Spieth still in awe of 2014 Masters
A year has passed since Jordan Spieth made his run at Masters Tournament history, but the feeling of the moment still leaves the young Texan searching for words.
“To have the lead on Sunday and in the last group ...,” said Spieth, his unfinished thought lingering for a moment.
“I played there a few times in the evening when there was not a soul on the golf course. To tee it up then and then to see it in the final group where you can’t see any of the grass, just a sea of people, and kind of soak that experience in, too. That’s one that I’ve just never been able to explain to my family, friends, to anyone. Never been able to explain what that was like. Just badly want to be back there in that setting.”
Last April, Spieth was primed to refute the conventional wisdom about what it takes to win a Masters. Only 20 years old, he would have extended the “Rule of 17” years between players becoming the youngest winners at Augusta, undercutting Tiger Woods (1997) who took the title from Seve Ballesteros (1980) who claimed the record from Jack Nicklaus (1963).
Plus everyone knows that rookies aren’t supposed to win the Masters, with Fuzzy Zoeller (1979) the only living aberration to the rule since the first two tournaments.
Yet there was Spieth – without the overwhelming power of Bubba Watson or the putting prowess of Ben Crenshaw or the short-game genius of Ballesteros – leading the tournament by two strokes with 11 holes to play.
“He’s just got a knack for playing golf,” Crenshaw said of his fellow Texan.
A couple of average chips and missed putts on 8 and 9, however, coupled with birdies by Bubba Watson on the same holes, flipped everything with a four-shot swing and sent Watson on a second-nine cruise to a second green jacket. Spieth said it was how Watson handled the entire day on the way to victory that proved the ultimate lesson.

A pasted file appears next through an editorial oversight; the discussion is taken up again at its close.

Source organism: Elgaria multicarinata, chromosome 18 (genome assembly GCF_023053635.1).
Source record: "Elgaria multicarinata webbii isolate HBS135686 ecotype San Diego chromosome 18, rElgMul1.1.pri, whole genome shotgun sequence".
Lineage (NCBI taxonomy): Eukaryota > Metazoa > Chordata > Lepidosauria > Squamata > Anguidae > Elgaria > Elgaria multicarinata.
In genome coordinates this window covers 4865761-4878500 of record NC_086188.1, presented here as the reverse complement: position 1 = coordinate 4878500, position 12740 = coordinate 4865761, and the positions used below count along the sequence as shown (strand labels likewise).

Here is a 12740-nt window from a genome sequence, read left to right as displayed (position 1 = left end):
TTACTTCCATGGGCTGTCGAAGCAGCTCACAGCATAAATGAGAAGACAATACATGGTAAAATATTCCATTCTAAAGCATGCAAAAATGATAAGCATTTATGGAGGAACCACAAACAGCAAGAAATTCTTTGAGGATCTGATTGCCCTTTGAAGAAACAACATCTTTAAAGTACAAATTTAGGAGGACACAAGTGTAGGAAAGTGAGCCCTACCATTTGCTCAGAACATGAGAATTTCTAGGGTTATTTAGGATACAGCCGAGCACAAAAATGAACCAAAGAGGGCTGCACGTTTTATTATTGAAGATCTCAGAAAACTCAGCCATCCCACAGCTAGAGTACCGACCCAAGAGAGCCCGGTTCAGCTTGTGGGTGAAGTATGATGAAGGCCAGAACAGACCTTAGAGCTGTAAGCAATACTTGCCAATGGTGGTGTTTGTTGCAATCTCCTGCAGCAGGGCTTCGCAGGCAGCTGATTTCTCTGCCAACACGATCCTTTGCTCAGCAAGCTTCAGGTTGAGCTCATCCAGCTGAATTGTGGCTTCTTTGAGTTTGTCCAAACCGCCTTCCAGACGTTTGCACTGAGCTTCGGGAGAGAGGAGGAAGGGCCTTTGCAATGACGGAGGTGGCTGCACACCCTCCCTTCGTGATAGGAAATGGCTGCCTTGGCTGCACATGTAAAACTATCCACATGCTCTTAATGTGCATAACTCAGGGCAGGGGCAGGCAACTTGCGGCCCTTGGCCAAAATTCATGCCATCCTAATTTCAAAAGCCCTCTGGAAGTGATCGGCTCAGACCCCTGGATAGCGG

“I knew we were both feeling the pressure, but he kind of had that way even when I went up a couple and he’s walking and laughing,” Spieth said. “If he’d been up three or four on me when it was 7 or 8, I’d have been rushing and anxious. He was still trying to joke with me walking down the eighth fairway. That’s what I’m talking about. He had the patience to realize that back nine he knew he’d be able to reach the par 5s and I wasn’t. He just knew there was a lot coming and I helped him on a couple holes. It was still a different demeanor than I would have had in that moment, but I’m glad that I realize that.”
Watson learned that patience in 2012 when he chased down Louis Oosthuizen despite the South African’s making an albatross on the second hole.
“When Spieth got off to an early start, I remembered in 2012 when Louis got off to an early start with a double‑eagle on 2,” Watson said. “I knew to keep my head down. My caddie said we still have a long way to go, still got the back nine to go, so just keep your head down and keep focused. 2012 obviously helped me stay focused on what I was doing and my own game, and so I just stayed committed to my shots.”
That’s the trick Spieth is still learning when he gets into contention – which is frequently.
“Each time I just lacked a little bit of patience,” Spieth said. “I just want to jump out too quickly out of the gate. I mean, Sunday final round when you’re tied for the lead is the marathon still. I always thought of it as a sprint. Each time I learned and learned.”
The lessons started sinking in at the end of 2014, with runaway victories in the Australian Open and Tiger Woods’ event at Isleworth. Winning the prestigious Stonehaven Cup at The Australian Club made a particularly strong impression when he looked at the names above his own – Jack Nicklaus, Gary Player, Gene Sarazen, Peter Thomson, Kel Nagle, Greg Norman, Adam Scott and Rory McIlroy, among others.
“Just Hall of Famer after Hall of Famer and future Hall of Famers on it,” Spieth said. “It’s a tremendous trophy to have your name on.”
The green jacket is the trophy he most covets, and the taste of contention he had last year only fuels his desire even more.
“The Masters itself was the greatest individual tournament I’ve ever played,” he said. “One, it’s the Masters. It’s the one that – no offense to any other tournament, but I’ve said it at every other tournament – it’s the one that you dream about winning, that I dreamt about winning as a kid.
“Ben Crenshaw said, ‘You really see a man’s true emotion competing at Augusta more than anywhere else.’ I felt that was the case, that’s why it’s the best tournament I can learn from in my life. The good and the bad. Even though we fell short … I was reminded Greg Norman said, ‘You learn a lot more from your failures than you do from winning.’ I took that to heart there.”